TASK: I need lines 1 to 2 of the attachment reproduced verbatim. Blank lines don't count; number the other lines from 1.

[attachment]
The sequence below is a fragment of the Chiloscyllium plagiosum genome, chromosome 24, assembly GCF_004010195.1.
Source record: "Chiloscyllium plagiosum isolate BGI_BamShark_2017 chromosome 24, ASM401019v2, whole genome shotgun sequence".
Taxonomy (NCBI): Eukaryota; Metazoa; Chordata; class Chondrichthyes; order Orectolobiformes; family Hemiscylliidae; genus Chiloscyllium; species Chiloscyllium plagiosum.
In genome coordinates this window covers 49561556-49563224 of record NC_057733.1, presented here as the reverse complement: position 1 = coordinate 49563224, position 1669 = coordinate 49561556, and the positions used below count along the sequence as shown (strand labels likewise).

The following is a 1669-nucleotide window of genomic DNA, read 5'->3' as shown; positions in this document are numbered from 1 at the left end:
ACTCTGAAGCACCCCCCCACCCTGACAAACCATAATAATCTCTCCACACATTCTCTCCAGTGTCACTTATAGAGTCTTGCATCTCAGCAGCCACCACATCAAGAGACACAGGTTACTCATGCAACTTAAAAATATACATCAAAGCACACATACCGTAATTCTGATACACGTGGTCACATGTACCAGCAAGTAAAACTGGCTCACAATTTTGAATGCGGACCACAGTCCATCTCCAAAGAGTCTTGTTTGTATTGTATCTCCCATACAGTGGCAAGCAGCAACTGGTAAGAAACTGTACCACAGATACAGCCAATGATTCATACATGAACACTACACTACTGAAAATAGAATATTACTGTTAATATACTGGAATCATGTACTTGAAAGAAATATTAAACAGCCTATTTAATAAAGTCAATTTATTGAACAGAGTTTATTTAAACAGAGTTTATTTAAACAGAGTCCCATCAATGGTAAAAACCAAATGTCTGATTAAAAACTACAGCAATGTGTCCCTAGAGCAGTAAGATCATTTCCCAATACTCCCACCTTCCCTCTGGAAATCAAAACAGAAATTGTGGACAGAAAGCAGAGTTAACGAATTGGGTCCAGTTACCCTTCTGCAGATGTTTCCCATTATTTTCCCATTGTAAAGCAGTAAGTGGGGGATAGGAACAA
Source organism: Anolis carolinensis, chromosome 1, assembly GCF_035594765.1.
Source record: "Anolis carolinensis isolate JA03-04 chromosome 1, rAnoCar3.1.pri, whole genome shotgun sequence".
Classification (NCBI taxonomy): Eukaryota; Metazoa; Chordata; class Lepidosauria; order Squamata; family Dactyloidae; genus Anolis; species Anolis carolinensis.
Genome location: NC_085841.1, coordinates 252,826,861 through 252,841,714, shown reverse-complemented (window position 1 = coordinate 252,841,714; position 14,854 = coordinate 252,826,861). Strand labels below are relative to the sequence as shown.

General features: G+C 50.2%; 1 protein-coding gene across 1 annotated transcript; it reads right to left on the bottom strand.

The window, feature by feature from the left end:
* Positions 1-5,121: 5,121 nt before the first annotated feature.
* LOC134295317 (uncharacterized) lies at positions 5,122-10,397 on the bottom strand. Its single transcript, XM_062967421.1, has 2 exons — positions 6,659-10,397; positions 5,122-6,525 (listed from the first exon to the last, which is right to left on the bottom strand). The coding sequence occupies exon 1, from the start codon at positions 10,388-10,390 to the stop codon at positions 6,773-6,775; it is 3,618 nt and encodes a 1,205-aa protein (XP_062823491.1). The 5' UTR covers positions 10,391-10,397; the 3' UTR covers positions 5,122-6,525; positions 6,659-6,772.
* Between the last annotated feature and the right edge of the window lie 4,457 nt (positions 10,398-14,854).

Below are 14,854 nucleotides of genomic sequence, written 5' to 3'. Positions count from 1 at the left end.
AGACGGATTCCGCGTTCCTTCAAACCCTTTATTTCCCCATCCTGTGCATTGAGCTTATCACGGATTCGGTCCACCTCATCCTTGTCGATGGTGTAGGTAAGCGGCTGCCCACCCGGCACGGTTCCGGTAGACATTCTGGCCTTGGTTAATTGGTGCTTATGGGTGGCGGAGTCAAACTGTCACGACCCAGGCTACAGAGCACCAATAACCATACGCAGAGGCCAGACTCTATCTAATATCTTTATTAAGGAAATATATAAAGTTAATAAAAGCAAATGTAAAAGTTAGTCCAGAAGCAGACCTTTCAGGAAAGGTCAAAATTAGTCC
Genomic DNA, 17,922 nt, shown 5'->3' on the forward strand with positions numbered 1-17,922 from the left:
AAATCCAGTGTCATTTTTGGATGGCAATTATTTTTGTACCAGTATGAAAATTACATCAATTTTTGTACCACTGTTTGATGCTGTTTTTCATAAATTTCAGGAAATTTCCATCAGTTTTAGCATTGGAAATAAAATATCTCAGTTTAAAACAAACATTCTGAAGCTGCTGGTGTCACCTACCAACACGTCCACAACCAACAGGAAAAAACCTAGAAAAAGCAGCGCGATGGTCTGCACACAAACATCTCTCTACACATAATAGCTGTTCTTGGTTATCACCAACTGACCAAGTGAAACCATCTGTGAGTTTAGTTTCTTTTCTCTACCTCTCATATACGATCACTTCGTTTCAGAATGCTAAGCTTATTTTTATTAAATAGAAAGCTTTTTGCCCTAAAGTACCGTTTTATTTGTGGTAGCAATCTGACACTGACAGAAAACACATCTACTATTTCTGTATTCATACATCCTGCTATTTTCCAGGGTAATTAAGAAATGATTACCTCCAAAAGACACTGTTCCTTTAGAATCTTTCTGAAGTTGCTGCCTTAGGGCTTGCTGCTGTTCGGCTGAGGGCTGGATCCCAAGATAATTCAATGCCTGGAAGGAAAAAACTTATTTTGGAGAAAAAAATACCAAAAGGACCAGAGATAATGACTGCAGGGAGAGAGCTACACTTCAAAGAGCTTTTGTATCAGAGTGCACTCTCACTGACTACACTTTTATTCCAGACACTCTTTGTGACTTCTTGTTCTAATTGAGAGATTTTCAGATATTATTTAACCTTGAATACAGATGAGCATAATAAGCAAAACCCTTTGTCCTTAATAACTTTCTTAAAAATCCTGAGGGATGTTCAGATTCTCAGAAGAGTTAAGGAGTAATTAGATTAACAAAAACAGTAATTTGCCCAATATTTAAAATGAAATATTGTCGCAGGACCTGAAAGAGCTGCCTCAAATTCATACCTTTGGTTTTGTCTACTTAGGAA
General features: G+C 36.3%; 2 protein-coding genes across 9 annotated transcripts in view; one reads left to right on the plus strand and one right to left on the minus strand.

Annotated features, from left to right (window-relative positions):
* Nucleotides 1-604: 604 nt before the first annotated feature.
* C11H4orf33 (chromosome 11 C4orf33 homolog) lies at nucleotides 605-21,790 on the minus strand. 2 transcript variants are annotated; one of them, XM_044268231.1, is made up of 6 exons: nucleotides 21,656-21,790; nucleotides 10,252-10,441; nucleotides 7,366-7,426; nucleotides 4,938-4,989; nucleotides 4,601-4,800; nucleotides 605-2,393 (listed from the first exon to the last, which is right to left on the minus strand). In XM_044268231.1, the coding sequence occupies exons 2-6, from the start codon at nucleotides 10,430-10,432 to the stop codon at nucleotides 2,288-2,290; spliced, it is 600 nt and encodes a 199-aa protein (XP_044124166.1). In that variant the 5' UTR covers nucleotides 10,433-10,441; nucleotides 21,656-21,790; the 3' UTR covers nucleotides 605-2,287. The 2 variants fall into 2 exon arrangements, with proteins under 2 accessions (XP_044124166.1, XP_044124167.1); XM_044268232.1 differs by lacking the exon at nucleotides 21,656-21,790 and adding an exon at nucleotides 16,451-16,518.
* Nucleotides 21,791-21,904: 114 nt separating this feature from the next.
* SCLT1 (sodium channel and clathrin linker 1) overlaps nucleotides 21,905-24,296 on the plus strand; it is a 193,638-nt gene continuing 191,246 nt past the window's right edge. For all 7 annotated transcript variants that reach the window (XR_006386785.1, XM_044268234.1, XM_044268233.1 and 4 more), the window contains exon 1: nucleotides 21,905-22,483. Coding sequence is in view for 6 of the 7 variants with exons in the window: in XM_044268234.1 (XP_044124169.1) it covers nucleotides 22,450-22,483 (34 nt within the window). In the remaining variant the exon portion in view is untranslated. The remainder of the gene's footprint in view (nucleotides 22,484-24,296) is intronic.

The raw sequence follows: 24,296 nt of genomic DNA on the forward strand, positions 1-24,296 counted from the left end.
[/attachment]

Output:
The sequence below is a fragment of the Chiloscyllium plagiosum genome, chromosome 24, assembly GCF_004010195.1.
Source record: "Chiloscyllium plagiosum isolate BGI_BamShark_2017 chromosome 24, ASM401019v2, whole genome shotgun sequence".